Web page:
France is facing a new alimentary scandal after a genetically modified lamb finished in the food supply chain. The information was released yesterday by the French Newspaper “Le Parisien”.
In the framework of a medical research program carried out by the Institut National de Recherche Agronomique (INRA) a ewe was genetically modified with the « green fluorescent protein » of jellyfish, which gave her a transparent and fluorescent skin colour. This ewe gave birth to a lamb carrying the same modified genes which was later sent to a slaughterhouse and whose meat was then sold to individuals in the Paris region.
The result of internal dysfunctions
The decision of sending the lamb to slaughterhouse was the result of internal dysfunctions and especially the disagreement between employees, said the INRA. The lamb was put by one of them within a “regular” sheep livestock that was supposed to be sent to the slaughterhouse. Whether this was intentional or not remains unknown. His superior, who had signed the authorisation of deliverance to the slaughterhouse, after asking where was the lamb in question and realising what he had authorized, decided to remain silent and not to tell his hierarchy. In the end, the first employees decided to talk.
The investigation of the French Ministry of Agriculture and the ANSES report
An investigation, required by the French ministry of agriculture, was carried out. Several failures in the INRA units were found out (e.g. lack of identification of GMO lambs, law requirements infringements). A report has to me made by the 30th of June and the INRA promised to act on those kinds of misbehaviours.
The French National Agency for sanitary security of food supply, environment and work (ANSES) was consulted by several General Directorates (health, food and agriculture) in early June, in order to report on what could be the consequences of this case upon human health. Even if the report found out that such a risk was nearly non-existing, it shows that the responsible authorities were aware of the matter but didn't warn the public before “Le Parisien” yesterday did it.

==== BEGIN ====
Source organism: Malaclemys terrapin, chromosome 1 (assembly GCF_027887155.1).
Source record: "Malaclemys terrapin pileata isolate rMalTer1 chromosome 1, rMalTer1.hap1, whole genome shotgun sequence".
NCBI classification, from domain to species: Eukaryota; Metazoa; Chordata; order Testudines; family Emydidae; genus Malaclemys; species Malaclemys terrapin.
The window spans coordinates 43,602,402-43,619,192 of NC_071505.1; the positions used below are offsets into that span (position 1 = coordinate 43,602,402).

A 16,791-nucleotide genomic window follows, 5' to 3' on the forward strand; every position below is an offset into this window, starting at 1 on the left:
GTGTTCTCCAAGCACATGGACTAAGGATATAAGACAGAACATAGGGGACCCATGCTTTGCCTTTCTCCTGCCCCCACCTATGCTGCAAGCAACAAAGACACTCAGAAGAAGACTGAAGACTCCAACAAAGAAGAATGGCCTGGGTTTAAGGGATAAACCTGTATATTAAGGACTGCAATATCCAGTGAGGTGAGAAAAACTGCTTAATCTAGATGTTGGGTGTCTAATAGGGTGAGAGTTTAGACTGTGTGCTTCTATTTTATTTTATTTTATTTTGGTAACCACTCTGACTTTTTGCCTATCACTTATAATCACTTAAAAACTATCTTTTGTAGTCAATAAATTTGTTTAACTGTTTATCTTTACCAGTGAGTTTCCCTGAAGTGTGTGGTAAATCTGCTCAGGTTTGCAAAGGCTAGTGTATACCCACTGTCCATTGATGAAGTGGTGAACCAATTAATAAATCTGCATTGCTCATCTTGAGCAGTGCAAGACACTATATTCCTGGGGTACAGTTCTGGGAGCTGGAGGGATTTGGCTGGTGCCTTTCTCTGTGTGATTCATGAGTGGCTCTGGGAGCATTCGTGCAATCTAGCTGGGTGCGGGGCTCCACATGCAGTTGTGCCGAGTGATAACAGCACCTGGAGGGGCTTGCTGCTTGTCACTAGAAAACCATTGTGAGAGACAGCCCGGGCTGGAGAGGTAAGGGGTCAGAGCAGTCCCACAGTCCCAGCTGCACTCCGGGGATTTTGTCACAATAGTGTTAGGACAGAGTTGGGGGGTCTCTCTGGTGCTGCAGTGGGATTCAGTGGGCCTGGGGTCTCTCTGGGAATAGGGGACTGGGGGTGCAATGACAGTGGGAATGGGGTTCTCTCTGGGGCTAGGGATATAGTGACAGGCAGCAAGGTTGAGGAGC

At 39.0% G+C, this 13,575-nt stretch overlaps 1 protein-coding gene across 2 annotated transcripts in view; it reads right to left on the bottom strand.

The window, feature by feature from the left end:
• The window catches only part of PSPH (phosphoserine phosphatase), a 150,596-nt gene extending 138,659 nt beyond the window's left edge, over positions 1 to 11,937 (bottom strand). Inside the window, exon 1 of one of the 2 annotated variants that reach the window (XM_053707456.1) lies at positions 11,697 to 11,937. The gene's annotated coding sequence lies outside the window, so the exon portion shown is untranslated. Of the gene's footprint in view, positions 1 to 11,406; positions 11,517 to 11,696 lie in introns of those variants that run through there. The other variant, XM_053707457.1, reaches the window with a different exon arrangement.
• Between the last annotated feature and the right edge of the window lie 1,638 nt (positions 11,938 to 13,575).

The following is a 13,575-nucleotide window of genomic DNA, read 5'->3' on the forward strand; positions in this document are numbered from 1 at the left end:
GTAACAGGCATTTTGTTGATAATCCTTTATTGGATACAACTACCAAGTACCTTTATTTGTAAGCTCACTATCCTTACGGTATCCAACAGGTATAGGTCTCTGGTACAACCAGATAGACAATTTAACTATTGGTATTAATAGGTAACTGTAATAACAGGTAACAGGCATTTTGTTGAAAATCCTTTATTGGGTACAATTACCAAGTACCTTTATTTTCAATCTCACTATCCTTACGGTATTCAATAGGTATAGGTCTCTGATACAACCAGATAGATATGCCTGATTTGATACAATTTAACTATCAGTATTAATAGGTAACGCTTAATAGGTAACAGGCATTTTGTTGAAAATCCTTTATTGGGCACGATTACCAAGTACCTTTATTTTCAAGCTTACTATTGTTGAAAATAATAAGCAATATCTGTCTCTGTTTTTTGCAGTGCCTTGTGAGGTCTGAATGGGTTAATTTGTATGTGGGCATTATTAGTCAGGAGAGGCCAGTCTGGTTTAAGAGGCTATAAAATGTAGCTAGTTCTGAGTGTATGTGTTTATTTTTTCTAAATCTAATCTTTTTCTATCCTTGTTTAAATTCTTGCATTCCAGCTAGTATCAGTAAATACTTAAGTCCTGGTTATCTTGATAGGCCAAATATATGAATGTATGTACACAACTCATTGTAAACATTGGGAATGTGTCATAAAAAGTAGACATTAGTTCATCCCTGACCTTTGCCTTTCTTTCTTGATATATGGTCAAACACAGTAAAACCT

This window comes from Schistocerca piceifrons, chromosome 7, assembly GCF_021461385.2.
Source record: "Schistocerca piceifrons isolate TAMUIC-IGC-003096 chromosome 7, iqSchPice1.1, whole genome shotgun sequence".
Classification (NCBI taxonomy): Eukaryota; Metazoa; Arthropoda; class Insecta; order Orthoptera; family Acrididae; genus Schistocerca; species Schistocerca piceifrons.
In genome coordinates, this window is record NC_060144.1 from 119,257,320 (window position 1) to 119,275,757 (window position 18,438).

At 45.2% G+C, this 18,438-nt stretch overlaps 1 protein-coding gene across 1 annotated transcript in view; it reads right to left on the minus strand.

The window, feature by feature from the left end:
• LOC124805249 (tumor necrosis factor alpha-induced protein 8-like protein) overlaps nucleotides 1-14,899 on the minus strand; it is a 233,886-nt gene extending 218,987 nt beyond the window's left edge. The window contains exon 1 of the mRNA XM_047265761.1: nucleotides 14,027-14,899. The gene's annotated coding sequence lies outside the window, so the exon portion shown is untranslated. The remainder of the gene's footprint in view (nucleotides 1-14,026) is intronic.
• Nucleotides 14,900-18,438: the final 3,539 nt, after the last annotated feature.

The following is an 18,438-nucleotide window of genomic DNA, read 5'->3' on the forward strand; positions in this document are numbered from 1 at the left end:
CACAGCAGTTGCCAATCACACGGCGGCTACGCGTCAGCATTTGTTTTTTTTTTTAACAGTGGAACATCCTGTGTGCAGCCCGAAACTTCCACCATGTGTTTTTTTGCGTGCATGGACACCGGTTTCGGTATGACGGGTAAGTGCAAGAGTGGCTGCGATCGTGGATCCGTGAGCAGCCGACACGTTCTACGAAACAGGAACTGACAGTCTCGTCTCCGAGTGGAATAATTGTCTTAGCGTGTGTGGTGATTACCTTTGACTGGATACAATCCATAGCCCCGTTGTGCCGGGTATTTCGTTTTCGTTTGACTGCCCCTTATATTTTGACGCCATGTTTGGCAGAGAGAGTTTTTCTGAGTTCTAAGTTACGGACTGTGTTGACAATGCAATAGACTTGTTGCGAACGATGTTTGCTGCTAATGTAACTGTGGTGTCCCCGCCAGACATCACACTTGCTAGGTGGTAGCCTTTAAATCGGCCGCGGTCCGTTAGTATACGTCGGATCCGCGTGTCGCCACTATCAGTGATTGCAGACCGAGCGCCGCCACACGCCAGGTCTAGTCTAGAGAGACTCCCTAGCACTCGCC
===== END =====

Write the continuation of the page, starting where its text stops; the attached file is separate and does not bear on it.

According to “Le Parisien”, there is no way to discover to whom the GMO meat was sold since in case of sale to individuals there is no requirement for slaughterhouses to set up precise traceability.
The presence of genetically modified meat in the food supply chain: a failure that shouldn't happen
The GMO release into our food supply system and more generally into the environment falls under the Directive 2001/18/CE. In any case, GMO producers shall have an authorisation before release which is subject to a risk assessment. For the moment no GMO animals have been authorised, but two EFSA's guides of assessment have been already published in anticipation (respectively on the environmental risk and on the risk linked to the use of it in human and animals food).
In this case the release was subsequent to a misbehaviour or mistake and the GMO meat of the lamb was never intended for human consumption. It is thus absolutely intolerable that a GMO finishes in our plate without going through the required procedures. A legal proceeding has been opened and hopefully this infringement, even possibly unintentional, will be punished in order to preserve the consumer's trust.
The traceability of meat: a recurring EU issue still unsolved
After the mad cow disease in 2000 and the so-called “Horsegate” scandal in 2013, the food safety issue is back on the table.
Since the Regulation n° 1760/2000, bovine meat has to be labelled. With the Regulation n°1169/2011 of the Parliament and Council of the EU, this obligation has been extended to sheep, goat, pork and poultry fresh, chilled or frozen meat. These rules are only applying since the 1st April 2015. The labelling must contain the rearing and slaughtering countries as well as the birth and countries of processing for bovine meat.
However this obligation doesn't concern “processed meat”, i.e. neither meat as component or ingredient of a ready-meal or dishes, nor deli meats are concerned, but only raw meat. A resolution was adopted by the EU Parliament last February, asking the EU Commission to make a proposal on that matter. The Council also discussed the opportunity of such a labelling in June. The opinions were diverse, but France and Italy for instance were very in favour of such an obligation. In the same spirit of improving the meat traceability, France adopted similar measures with the “Hamon” Law of the 17th March 2014, not applied yet. The BEUC, a European Organisation gathering more than 40 consumers organisations, is also supporting the need of a reform. Nevertheless an EU Commission proposal on such a matter is not on the agenda yet.
On the same topic, the organic label is being reviewed this year. A General Approach of the Council of the EU on the EU Commission proposal has even been found on the 17th of June. Nevertheless one point of the General Approach has been very much criticized by some member States. Indeed forbidden substances (e.g. GMO) traces are allowed under certain circumstances.
As response to an increasing concern of the public toward what we eat, a transparent, comprehensive and adequate mandatory labelling should be provided for as well as a better control of the compliance with the existing rules, so that we never find out “jellyfish-lamb” in our plates without knowing it !
Article of Le Parisien (in French): http://www.leparisien.fr/faits-divers/la-folle-histoire-du-mouton-ogm-23-06-2015-4885599.php#xtor=AD-1481423552
Press release of the French National Agency for sanitary security of food supply, environment and work: https://www.anses.fr/fr/system/files/BIOT2015SA0136.pdf